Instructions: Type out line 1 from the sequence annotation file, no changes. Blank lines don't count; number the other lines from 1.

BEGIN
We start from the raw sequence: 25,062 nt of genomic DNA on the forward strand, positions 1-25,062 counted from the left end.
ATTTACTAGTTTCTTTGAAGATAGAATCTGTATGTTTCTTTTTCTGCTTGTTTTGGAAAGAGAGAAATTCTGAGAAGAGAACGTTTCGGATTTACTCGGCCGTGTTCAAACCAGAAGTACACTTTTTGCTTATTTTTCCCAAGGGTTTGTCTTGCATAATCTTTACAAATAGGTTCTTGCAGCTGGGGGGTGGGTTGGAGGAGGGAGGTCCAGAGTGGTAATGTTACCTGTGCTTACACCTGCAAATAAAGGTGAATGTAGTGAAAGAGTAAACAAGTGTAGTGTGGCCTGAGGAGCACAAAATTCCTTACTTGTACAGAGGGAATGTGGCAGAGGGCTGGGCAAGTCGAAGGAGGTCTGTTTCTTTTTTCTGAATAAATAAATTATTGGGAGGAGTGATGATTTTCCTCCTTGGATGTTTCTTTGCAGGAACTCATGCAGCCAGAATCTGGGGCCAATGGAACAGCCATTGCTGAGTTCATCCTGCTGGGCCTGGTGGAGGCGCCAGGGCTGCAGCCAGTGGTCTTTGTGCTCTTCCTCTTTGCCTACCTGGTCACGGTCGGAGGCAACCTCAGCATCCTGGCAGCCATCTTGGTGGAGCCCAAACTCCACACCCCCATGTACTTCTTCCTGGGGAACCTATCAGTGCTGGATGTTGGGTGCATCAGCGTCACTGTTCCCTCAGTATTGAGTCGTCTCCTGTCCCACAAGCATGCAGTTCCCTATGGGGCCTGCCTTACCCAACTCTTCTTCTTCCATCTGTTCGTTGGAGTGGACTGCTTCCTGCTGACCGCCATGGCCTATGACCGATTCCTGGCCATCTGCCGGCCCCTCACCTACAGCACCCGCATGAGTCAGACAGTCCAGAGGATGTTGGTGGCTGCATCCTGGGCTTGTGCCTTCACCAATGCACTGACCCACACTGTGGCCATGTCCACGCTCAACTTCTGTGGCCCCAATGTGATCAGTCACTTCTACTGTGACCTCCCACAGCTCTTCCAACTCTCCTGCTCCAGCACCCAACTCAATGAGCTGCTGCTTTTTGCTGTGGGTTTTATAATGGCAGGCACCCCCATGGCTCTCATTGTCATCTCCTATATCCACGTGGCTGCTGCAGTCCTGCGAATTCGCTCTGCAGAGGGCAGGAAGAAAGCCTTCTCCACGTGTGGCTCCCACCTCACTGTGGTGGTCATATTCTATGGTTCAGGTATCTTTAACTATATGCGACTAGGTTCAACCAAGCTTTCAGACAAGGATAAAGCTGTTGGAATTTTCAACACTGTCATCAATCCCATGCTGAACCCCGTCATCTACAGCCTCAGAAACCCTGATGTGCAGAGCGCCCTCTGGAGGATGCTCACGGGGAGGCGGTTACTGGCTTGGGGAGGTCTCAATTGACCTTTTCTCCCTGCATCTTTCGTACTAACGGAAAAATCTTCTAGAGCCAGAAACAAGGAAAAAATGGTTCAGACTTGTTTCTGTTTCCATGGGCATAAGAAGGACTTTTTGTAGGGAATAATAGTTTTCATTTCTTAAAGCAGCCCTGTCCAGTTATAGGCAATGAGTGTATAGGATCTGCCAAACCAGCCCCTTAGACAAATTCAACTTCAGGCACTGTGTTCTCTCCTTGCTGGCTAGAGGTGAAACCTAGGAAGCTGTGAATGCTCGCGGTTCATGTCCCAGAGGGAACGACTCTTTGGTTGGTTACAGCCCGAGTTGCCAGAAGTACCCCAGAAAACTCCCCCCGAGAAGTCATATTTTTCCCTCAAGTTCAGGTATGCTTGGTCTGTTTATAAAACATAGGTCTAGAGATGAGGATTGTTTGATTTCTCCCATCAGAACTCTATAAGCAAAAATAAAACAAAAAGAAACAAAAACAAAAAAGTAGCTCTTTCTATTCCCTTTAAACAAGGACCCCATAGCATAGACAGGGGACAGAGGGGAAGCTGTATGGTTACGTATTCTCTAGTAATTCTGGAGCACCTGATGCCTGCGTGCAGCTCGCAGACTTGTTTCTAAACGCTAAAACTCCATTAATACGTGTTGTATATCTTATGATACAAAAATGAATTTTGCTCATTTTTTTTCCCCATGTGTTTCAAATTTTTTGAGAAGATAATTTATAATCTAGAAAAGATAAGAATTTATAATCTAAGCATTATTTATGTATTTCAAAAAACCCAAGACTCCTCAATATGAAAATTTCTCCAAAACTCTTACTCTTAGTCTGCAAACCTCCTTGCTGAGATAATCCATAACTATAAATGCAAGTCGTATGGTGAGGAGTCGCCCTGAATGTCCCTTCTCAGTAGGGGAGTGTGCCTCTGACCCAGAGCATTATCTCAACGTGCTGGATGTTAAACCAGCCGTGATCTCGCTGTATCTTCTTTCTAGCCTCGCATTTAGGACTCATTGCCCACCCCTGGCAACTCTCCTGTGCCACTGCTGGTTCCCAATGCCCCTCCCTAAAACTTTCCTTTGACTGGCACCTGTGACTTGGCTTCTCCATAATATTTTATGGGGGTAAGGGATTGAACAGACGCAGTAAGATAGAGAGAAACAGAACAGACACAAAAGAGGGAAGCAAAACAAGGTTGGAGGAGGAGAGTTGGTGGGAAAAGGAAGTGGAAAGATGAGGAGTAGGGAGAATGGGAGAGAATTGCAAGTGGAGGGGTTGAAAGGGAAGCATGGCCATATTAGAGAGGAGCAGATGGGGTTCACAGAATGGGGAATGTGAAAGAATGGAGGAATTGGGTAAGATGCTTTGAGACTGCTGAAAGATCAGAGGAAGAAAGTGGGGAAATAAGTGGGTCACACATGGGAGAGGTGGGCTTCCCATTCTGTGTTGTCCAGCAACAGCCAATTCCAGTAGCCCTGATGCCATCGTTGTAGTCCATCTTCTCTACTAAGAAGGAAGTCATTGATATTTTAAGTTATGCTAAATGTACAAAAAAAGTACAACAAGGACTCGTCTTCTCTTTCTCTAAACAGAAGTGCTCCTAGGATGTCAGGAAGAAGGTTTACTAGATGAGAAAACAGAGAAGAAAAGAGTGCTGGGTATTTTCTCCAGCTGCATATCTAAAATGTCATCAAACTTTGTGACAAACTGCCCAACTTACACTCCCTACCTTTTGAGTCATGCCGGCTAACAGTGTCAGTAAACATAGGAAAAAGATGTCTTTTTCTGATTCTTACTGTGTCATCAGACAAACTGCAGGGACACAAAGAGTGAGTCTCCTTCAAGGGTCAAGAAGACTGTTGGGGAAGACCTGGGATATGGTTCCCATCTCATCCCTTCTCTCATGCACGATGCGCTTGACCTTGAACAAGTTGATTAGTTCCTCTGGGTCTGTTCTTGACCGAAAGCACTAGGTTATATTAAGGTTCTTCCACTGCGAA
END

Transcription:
We start from the raw sequence: 25,062 nt of genomic DNA on the forward strand, positions 1-25,062 counted from the left end.